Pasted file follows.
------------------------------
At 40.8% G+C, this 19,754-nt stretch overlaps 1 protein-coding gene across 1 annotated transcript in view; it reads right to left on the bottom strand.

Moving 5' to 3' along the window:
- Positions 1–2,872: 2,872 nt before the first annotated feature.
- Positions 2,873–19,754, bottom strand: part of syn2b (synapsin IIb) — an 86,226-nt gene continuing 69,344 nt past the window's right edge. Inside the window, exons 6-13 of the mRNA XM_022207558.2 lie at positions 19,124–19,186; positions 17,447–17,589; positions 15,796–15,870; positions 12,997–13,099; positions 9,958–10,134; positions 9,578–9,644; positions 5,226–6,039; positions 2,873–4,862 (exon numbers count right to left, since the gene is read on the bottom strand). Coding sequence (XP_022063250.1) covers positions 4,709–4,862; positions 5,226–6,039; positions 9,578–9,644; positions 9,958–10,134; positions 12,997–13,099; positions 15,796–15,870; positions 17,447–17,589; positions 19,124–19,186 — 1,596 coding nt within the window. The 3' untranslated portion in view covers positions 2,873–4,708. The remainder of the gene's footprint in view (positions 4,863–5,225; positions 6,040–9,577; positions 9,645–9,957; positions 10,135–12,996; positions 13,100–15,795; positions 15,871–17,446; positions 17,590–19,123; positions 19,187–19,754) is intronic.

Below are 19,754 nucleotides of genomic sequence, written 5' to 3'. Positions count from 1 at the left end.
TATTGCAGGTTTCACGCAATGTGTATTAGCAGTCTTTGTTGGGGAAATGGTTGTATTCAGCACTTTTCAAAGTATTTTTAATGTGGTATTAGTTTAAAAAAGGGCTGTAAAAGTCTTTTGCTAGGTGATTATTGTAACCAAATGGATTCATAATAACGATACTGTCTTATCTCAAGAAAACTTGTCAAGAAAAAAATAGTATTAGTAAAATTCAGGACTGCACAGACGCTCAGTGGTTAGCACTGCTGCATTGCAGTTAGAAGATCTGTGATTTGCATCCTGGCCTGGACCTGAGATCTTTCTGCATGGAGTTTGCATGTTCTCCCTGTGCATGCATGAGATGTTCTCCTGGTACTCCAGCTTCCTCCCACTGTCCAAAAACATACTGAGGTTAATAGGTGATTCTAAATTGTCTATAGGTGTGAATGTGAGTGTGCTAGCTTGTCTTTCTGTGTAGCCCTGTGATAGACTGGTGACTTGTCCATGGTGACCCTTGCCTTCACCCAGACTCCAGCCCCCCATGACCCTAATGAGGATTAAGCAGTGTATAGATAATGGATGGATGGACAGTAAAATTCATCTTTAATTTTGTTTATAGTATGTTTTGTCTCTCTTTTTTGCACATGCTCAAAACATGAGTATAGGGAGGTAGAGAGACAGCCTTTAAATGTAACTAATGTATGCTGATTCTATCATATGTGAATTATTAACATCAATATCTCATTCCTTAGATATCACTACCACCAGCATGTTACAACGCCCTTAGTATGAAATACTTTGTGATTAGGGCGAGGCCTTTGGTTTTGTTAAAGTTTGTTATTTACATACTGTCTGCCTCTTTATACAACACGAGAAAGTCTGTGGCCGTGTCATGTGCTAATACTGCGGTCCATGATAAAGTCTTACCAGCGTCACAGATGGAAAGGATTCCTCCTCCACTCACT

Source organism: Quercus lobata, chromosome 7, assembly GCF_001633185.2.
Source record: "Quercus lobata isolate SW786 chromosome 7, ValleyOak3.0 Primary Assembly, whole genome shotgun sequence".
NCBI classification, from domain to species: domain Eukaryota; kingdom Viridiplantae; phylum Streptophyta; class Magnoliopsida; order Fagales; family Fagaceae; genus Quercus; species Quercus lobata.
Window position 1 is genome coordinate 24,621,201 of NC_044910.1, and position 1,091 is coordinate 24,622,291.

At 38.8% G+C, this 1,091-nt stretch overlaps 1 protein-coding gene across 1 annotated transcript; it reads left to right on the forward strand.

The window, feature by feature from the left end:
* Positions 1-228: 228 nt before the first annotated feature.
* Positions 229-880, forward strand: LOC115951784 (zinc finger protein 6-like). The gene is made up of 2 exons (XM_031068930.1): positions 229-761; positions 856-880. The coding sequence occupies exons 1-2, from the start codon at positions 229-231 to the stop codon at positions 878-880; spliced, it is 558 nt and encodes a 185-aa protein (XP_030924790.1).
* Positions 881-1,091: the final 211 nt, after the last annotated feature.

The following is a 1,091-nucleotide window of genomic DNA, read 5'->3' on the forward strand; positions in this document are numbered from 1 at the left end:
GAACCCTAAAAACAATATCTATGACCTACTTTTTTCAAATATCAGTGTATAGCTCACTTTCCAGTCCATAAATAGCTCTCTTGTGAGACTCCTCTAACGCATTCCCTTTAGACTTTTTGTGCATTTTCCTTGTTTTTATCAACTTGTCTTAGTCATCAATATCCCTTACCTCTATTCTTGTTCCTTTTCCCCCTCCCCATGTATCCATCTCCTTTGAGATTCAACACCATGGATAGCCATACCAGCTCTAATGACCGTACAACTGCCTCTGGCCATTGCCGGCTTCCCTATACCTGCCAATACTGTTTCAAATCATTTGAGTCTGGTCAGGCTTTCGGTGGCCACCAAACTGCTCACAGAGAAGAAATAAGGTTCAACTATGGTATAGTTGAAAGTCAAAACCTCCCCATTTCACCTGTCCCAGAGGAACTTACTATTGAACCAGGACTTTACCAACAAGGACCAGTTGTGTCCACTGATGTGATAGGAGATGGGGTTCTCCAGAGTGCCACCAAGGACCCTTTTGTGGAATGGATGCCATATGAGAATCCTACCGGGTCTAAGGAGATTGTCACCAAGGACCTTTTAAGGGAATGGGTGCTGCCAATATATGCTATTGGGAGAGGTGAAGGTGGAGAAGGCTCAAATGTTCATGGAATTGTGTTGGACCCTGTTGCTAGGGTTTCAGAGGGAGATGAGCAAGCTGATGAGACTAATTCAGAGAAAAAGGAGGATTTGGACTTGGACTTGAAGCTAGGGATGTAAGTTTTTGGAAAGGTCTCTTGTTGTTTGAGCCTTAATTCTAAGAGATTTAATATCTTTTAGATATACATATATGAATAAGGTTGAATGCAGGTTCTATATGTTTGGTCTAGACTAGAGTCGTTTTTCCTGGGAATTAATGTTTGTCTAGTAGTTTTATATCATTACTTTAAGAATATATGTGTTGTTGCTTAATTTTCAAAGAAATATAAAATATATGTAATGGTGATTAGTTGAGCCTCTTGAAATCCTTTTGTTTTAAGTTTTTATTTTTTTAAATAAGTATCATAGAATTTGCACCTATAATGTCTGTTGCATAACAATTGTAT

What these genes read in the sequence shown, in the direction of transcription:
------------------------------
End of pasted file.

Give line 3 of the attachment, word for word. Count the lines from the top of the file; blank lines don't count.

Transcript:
- Positions 1–2,872: 2,872 nt before the first annotated feature.